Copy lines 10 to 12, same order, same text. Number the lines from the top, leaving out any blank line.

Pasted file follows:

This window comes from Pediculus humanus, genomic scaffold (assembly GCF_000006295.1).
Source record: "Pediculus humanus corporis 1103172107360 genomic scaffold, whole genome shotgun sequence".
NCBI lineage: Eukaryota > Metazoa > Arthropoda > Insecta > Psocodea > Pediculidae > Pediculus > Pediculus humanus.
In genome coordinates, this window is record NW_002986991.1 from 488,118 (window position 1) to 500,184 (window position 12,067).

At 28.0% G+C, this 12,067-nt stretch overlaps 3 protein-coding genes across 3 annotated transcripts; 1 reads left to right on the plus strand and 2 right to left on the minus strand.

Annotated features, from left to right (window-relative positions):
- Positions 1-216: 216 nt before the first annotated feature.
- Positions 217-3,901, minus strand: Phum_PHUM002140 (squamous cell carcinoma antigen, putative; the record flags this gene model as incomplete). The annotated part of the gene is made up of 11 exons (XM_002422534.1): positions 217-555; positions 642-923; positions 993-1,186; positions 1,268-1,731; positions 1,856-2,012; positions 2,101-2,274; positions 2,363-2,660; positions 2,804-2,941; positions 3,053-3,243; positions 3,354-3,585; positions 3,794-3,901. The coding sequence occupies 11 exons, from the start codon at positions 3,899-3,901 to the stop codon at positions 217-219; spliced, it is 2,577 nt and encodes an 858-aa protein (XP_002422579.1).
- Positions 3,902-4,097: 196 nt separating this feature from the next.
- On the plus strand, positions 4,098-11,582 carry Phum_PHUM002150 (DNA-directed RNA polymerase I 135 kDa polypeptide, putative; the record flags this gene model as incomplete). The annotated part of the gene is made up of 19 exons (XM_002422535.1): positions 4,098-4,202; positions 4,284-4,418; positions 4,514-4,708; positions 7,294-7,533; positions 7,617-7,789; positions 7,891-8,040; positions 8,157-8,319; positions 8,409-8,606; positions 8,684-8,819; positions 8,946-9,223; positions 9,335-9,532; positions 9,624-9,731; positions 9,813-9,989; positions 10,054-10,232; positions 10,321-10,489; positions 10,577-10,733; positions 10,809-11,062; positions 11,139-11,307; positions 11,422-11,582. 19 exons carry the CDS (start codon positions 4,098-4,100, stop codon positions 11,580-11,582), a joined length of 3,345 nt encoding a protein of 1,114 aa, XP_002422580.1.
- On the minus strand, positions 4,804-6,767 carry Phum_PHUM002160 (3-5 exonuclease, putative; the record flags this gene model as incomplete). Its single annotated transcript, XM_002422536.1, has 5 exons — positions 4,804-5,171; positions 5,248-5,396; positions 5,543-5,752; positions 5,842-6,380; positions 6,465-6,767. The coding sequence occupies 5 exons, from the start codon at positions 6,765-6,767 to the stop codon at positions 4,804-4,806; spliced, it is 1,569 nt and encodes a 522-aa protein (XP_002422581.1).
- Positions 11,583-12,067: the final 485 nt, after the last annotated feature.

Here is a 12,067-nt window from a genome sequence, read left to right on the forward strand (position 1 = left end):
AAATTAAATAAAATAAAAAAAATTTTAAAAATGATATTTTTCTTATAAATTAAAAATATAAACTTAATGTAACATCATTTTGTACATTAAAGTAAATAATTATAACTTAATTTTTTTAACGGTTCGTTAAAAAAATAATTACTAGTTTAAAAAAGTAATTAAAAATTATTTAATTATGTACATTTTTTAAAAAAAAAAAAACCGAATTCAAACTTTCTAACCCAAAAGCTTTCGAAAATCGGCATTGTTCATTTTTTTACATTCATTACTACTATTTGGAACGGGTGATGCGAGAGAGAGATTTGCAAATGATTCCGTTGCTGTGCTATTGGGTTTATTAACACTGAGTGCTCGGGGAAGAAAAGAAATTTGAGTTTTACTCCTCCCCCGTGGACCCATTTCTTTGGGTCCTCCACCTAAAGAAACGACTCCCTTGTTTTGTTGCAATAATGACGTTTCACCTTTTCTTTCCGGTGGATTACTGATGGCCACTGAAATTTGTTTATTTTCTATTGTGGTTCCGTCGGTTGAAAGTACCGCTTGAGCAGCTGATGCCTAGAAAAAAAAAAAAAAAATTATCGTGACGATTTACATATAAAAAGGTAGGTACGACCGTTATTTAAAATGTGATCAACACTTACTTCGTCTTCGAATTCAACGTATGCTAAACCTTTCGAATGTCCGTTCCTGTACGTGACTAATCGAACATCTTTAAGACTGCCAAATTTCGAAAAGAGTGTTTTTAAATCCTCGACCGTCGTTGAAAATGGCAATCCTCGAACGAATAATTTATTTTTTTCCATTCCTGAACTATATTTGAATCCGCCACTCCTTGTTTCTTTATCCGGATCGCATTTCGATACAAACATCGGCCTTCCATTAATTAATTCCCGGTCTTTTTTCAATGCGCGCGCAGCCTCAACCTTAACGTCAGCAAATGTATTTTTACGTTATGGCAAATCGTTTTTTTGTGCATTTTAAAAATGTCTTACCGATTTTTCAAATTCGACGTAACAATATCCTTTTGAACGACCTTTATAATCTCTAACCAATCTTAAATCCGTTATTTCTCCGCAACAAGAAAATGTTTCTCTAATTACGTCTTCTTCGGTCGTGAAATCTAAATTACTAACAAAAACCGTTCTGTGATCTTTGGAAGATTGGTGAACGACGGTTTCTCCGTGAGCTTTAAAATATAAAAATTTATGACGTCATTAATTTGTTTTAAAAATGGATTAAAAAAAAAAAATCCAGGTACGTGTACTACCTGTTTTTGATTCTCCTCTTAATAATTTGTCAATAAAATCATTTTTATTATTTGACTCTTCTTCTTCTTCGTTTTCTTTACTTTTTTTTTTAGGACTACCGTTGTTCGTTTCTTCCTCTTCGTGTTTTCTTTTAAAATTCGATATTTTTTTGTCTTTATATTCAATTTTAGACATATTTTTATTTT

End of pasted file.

- On the plus strand, positions 4,098-11,582 carry Phum_PHUM002150 (DNA-directed RNA polymerase I 135 kDa polypeptide, putative; the record flags this gene model as incomplete). The annotated part of the gene is made up of 19 exons (XM_002422535.1): positions 4,098-4,202; positions 4,284-4,418; positions 4,514-4,708; positions 7,294-7,533; positions 7,617-7,789; positions 7,891-8,040; positions 8,157-8,319; positions 8,409-8,606; positions 8,684-8,819; positions 8,946-9,223; positions 9,335-9,532; positions 9,624-9,731; positions 9,813-9,989; positions 10,054-10,232; positions 10,321-10,489; positions 10,577-10,733; positions 10,809-11,062; positions 11,139-11,307; positions 11,422-11,582. 19 exons carry the CDS (start codon positions 4,098-4,100, stop codon positions 11,580-11,582), a joined length of 3,345 nt encoding a protein of 1,114 aa, XP_002422580.1.
- On the minus strand, positions 4,804-6,767 carry Phum_PHUM002160 (3-5 exonuclease, putative; the record flags this gene model as incomplete). Its single annotated transcript, XM_002422536.1, has 5 exons — positions 4,804-5,171; positions 5,248-5,396; positions 5,543-5,752; positions 5,842-6,380; positions 6,465-6,767. The coding sequence occupies 5 exons, from the start codon at positions 6,765-6,767 to the stop codon at positions 4,804-4,806; spliced, it is 1,569 nt and encodes a 522-aa protein (XP_002422581.1).
- Positions 11,583-12,067: the final 485 nt, after the last annotated feature.